Welcome to another CCB Tutorial.
Picking up from where we left off last, it was brought to my attention that last week’s tutorial may have another option as it pertains to creating a simplified login page using the CCB API.
Last week’s tutorial focused on validating a user’s credentials simply using the Individual Profile from Login and Password CCB API service.
Again, last week’s tutorial and today’s tutorial are not a secure or fool-proof login system, and should not be depicted or interpreted as such.
In addition to using the Individual Profile from Login and Password CCB API service, I would like to introduce you to another CCB API service that can be interchanged as well: Community Login. Read This Tutorial
Welcome back! Today’s tutorial will focus on creating a simple and functioning login page that validates a user’s credentials.
I use the term validate instead of authenticate because this is truly not a secure or fool-proof login system using CCB’s API.
The API service we’ll use, Individual Profile from Login and Password, simply states that using this service returns an individual profile for the login and password provided.
However, with a bit of elbow grease, we’re going to use this service to create a simple login page.
In today’s tutorial, I’m sharing with you how to access and display group profiles by id.
Not to be confused with the group_profiles API service — which allows you to pass in a given date and have all groups created or modified since that date returned to you, today’s tutorial will access group_profiles_from_id API service.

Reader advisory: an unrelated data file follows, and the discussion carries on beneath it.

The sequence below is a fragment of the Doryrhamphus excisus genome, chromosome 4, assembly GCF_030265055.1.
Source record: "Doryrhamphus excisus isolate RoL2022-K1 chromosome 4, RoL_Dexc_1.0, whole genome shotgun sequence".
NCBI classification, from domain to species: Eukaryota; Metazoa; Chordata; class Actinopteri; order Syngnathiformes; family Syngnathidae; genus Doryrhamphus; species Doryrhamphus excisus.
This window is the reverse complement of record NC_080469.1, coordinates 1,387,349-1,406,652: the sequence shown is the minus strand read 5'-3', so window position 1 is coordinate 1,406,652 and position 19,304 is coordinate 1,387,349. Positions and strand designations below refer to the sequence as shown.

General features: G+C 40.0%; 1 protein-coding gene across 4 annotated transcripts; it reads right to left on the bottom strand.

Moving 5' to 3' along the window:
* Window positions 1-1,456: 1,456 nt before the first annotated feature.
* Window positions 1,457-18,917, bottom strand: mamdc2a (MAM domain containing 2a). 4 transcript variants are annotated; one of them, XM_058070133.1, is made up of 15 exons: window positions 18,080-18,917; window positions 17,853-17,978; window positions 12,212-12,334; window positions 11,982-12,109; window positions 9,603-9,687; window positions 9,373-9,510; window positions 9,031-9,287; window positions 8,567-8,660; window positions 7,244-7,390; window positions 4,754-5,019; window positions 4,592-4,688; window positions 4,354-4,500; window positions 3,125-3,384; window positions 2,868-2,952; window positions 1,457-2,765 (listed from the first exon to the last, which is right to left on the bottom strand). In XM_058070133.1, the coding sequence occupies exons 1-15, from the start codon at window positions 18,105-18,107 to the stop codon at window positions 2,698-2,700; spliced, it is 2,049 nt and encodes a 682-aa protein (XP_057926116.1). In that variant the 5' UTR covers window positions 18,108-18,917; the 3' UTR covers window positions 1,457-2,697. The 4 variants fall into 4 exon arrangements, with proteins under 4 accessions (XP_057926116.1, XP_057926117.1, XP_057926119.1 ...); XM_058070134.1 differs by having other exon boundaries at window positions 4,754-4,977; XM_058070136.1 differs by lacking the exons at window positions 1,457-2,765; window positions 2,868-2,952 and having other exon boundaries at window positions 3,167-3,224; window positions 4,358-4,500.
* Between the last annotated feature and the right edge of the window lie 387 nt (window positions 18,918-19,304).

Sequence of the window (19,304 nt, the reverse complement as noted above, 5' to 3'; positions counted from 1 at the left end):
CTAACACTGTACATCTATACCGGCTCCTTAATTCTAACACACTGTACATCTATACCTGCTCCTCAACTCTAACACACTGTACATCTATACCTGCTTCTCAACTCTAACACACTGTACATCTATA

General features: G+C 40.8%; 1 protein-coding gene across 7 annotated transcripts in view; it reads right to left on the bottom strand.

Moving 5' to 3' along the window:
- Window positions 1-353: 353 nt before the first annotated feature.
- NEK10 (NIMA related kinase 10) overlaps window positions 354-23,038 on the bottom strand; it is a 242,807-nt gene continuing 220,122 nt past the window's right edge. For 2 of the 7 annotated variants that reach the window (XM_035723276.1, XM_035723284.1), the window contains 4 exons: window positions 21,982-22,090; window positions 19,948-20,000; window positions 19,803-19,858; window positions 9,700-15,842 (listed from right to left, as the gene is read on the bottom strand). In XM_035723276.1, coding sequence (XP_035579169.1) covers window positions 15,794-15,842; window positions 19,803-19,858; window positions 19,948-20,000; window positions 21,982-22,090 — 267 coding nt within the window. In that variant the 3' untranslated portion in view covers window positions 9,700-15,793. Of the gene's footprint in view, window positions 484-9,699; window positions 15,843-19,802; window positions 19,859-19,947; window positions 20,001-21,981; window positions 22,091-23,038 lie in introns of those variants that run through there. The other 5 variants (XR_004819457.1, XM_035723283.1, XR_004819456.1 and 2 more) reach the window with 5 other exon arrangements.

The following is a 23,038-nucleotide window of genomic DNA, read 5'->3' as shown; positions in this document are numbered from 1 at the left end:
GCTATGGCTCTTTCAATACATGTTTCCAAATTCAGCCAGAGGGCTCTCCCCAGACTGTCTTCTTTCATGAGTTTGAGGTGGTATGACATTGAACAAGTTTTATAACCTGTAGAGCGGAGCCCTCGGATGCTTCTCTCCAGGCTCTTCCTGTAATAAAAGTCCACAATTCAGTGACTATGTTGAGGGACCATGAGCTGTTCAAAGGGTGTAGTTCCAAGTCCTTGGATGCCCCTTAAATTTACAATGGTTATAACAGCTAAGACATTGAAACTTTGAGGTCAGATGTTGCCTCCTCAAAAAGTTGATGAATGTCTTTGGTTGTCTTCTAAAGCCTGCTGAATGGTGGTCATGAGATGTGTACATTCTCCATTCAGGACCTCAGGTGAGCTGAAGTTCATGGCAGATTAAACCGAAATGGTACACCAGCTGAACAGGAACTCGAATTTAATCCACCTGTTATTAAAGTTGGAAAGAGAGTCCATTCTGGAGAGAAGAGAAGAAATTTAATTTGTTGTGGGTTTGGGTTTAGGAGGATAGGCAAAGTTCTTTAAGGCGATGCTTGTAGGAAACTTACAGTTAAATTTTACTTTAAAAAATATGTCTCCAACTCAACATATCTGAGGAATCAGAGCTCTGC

So instead of focusing on returning ALL group profiles, we’ll focus on accessing and displaying a specific group by its group id (as shown below).
That stated, let’s get started with today’s tutorial. Read This Tutorial
Not long ago, I provided a tutorial that offered the ability and functionality to retrieve a full list of process managers and the total number of processes managed.
Today’s tutorial somewhat builds upon the aforementioned tutorial; however, instead of focusing on process managers, we’ll turn our attention to the CCB API service for queue managers: queue_managers. Read This Tutorial
Four score and seven years ago… ok, maybe not that long ago. 🙂
Maybe it was a year or two ago that I published how to retrieve and customize a public web calendar for your church using CCB’s API.
As with most of CCB, some of the native functionality leaves a church desiring more in the area of visual appeal.
So just as we did with the public web calendar tutorial, today’s tutorial will tackle how to retrieve and customize calendar listings for individuals. Read This Tutorial